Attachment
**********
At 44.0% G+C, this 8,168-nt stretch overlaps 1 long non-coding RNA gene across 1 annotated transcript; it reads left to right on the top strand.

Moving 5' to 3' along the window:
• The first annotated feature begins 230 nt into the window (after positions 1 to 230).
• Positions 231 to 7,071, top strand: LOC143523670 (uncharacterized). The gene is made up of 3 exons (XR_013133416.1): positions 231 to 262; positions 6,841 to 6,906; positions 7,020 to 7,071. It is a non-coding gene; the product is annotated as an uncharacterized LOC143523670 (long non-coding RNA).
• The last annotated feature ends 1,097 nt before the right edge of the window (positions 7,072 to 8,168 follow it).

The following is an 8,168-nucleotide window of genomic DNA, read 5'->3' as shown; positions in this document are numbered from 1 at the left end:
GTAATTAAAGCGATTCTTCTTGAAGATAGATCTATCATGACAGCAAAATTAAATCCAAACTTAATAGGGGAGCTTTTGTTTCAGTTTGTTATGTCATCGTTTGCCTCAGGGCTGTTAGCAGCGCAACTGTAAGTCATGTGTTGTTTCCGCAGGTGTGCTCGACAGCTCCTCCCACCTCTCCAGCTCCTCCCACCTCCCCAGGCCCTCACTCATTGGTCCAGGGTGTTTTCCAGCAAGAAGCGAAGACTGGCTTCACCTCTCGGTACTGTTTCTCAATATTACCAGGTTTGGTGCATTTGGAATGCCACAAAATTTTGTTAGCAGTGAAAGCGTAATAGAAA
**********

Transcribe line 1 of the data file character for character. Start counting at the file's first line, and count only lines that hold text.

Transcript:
At 44.0% G+C, this 8,168-nt stretch overlaps 1 long non-coding RNA gene across 1 annotated transcript; it reads left to right on the top strand.